Safety on the agenda

Published on Royal Australian Navy Australian Submarine Force (author), LSIS Lee-Anne Mack (photographer)

Location(s): HMAS Stirling

Submarine Safety Manager, Chief Petty Officer Acoustic Warfare Analyst Submariner Michael Bell, explains the safety procedures at the top of the Submarine Escape and Rescue Centre tank to Alcoa maintenance crews, HMAS Stirling, Western Australia. (photo: LSIS Lee-Anne Mack)
Submarine Safety Manager, Chief Petty Officer Acoustic Warfare Analyst Submariner Michael Bell, explains the safety procedures at the top of the Submarine Escape and Rescue Centre tank to Alcoa maintenance crews, HMAS Stirling, Western Australia.

Twenty personnel from Alcoa Australia's Wagerup Bauxite Refinery, situated near Perth, recently visited the Australian Submarine Force as part of an ongoing commitment to safety.

The visit was coordinated by Alcoa's Residue Supervisor, Mr Brad Klopper, and was facilitated by the Submarine Force Safety Cell in conjunction with HMAS Stirling.
 
The purpose of the visit was to gain an insight into how other industries manage safety.
 
The Alcoa team were initially provided with an overview of an incident involving USS Thresher, a nuclear submarine lost at sea with all hands on 10 April 1963.

Submarine Safety Manager, Chief Petty Officer Acoustic Warfare Analyst Submariner Michael Bell, reviews safety procedures of the Submarine Escape and Rescue Centre with members of Alcoa maintenance crews, HMAS Stirling, Western Australia.

Submarine Safety Manager, Chief Petty Officer Acoustic Warfare Analyst Submariner Michael Bell, reviews safety procedures of the Submarine Escape and Rescue Centre with members of Alcoa maintenance crews, HMAS Stirling, Western Australia.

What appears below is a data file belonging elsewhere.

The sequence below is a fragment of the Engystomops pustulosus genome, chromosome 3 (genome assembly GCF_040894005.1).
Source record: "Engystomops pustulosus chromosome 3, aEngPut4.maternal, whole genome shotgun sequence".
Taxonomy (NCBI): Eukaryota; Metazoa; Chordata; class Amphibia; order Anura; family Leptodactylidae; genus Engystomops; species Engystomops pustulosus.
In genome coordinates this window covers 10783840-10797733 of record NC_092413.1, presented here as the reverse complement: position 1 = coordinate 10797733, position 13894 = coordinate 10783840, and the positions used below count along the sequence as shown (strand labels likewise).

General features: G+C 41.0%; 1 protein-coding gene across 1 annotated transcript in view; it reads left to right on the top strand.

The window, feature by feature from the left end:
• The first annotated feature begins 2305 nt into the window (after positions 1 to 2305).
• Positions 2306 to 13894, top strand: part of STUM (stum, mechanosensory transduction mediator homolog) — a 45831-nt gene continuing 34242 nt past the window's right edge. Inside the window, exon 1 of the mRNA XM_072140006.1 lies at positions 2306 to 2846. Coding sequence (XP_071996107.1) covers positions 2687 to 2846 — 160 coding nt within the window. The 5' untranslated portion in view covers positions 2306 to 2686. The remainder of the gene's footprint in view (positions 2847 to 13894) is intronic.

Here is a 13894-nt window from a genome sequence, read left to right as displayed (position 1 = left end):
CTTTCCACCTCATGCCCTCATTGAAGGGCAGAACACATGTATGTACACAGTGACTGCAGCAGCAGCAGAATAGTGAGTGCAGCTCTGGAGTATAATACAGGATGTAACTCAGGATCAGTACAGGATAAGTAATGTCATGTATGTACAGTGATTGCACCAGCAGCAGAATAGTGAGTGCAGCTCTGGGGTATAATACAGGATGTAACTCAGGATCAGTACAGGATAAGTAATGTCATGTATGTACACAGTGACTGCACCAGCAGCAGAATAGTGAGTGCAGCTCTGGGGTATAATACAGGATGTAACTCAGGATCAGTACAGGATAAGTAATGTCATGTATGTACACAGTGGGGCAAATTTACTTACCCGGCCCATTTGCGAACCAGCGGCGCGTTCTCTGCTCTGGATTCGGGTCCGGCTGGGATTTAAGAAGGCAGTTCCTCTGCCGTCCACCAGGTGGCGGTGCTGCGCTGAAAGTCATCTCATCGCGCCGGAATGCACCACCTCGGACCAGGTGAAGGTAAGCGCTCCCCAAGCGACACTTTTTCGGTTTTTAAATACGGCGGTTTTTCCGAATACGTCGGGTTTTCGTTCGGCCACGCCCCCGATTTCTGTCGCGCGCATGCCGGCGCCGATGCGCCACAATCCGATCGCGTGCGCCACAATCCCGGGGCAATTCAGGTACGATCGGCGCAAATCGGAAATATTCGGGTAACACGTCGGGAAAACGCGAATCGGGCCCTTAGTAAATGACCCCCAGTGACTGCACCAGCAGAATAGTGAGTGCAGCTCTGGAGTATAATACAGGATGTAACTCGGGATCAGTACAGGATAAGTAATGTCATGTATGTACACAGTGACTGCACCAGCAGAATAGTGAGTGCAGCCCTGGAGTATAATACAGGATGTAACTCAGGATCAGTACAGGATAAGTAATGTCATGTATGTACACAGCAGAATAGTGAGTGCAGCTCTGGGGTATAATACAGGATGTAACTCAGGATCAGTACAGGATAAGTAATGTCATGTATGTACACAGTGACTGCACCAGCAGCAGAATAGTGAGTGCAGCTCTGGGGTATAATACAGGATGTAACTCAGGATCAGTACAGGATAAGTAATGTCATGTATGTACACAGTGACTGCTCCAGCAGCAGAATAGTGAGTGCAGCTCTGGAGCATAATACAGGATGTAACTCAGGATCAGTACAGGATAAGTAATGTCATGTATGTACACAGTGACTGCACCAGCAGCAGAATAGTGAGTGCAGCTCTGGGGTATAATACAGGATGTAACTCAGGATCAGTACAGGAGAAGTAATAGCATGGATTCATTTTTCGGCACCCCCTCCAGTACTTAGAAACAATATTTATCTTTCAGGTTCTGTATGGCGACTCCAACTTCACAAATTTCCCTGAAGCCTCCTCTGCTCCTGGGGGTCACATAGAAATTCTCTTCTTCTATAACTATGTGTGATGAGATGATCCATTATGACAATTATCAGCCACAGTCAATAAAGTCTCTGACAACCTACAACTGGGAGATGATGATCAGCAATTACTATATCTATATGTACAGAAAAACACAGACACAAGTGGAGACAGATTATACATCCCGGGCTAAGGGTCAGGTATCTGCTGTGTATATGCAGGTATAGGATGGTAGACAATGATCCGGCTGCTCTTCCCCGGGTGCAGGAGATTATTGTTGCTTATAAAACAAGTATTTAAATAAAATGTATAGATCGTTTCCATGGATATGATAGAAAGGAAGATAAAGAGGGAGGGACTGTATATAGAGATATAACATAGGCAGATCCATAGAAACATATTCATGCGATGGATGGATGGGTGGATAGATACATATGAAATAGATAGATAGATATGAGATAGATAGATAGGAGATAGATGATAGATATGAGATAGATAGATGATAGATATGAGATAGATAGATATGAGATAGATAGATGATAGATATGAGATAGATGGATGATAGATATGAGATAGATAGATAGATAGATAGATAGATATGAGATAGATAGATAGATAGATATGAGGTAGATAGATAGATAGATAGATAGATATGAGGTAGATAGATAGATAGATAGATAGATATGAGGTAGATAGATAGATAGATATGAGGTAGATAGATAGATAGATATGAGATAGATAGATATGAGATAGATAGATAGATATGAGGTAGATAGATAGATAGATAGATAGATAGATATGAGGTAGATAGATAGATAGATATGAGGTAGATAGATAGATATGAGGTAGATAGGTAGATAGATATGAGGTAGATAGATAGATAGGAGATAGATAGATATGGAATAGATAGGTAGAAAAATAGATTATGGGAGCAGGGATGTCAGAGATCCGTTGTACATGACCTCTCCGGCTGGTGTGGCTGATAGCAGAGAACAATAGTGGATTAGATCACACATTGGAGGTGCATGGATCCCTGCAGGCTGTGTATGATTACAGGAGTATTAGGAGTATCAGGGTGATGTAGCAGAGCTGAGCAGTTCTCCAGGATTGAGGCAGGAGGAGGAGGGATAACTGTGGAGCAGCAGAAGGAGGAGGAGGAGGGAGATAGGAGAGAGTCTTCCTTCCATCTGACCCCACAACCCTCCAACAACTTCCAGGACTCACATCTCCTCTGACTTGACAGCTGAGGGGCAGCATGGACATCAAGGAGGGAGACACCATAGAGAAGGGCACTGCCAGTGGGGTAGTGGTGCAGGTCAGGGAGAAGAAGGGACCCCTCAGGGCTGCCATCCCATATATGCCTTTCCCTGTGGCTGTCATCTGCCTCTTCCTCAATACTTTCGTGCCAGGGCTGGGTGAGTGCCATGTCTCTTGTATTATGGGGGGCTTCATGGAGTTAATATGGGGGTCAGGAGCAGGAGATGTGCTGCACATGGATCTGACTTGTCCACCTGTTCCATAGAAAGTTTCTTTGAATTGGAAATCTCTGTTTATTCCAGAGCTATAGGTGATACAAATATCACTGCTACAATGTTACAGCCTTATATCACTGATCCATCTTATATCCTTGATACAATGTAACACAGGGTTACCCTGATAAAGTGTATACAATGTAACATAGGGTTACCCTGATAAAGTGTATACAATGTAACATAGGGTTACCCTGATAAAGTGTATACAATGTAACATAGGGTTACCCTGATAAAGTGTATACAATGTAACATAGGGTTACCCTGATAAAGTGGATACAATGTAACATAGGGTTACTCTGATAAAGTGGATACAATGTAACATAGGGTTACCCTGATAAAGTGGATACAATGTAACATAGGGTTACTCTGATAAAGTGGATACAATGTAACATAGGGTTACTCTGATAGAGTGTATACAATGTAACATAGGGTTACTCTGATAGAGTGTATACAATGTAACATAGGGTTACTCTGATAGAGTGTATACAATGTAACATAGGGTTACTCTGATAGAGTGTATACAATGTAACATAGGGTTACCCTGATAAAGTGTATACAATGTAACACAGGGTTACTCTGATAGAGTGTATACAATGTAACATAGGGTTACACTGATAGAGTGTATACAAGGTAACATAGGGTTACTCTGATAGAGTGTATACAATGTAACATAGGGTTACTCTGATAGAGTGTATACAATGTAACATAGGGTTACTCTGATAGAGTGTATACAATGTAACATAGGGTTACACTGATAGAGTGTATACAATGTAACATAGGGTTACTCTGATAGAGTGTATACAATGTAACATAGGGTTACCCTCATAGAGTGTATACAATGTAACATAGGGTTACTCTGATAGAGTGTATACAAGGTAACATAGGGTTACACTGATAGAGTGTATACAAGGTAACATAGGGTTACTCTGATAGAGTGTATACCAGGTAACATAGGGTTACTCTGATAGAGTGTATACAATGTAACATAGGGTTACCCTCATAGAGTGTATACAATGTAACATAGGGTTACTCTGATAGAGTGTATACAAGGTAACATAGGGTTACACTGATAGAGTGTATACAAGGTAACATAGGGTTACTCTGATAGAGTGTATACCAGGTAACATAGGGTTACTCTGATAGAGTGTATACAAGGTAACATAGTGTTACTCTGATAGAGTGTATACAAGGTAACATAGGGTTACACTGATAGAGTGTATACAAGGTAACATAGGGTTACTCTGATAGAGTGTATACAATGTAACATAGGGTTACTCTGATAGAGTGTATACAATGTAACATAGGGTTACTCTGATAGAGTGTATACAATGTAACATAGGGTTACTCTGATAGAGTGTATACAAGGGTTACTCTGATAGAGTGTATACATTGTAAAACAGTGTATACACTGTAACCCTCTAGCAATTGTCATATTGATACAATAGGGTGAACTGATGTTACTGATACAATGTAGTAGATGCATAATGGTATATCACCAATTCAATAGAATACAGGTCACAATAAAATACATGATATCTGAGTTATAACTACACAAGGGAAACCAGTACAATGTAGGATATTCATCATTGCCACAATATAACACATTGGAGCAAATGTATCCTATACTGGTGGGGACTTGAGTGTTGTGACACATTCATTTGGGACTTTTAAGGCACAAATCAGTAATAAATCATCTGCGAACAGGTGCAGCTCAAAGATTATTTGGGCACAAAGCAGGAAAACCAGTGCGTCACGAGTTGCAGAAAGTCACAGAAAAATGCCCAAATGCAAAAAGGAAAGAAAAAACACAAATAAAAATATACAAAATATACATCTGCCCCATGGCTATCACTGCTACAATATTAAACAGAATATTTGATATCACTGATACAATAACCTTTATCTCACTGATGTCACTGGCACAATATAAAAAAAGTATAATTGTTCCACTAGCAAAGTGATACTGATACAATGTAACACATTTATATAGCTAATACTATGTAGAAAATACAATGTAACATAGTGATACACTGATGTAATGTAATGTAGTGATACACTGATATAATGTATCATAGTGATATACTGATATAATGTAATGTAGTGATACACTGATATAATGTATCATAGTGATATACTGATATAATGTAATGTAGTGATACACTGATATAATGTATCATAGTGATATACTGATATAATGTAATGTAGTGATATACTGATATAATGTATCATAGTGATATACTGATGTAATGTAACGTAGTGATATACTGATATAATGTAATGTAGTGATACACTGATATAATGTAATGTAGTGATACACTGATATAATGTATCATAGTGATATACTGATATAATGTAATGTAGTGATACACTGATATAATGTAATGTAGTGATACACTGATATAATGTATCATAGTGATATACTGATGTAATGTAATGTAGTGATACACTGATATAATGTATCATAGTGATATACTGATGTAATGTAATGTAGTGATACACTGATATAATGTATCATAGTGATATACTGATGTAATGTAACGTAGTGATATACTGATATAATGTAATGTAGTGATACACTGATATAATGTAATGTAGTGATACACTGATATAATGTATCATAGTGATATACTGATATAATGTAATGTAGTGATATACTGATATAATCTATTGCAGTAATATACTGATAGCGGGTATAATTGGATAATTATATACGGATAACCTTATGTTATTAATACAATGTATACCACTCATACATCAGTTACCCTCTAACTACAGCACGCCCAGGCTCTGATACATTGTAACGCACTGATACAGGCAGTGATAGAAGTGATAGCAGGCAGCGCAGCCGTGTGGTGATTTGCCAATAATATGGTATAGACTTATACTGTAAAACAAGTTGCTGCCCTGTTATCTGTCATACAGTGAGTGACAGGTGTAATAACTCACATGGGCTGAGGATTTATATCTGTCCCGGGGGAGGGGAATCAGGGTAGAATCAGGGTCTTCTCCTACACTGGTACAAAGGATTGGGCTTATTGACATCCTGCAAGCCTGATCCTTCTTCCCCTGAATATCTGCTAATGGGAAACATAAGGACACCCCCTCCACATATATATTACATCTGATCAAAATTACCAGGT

Warrant Officer Mark Dixon from the Submarine Force Safety Cell explained the high risk nature of submarine operations and emphasised the point that in any high risk environment, vigilance and adherence to procedures are paramount to safety.
 
Warrant Officer Dixon said the parallels were not lost on the Alcoa team especially when he explained Navy's SUBSAFE program for cultural change.
 
"Questions and discussion were plentiful with the visiting team suitably impressed with Navy's processes, procedures and overall commitment to safety," he said.
 
The submarine community has fostered a safety culture throughout the entire submarine enterprise, including prime and sub-contractors, aiming to apply rigour to every aspect of submarine operations, regardless of how benign it may appear at face value.
 
Guests were also given a tour of the Submarine Escape and Rescue Centre. This included a demonstration by staff conducting free ascents from the nine metre lock. A visit to the Submarine Training and Systems Centre and a step by step overview of submarine training from the initial course to ongoing simulator training was also of interest, from a safety perspective.
 
Overall, a very successful day for both parties which emphasised and displayed Navy’s and Alcoa’s commitment and continual improvement to safety.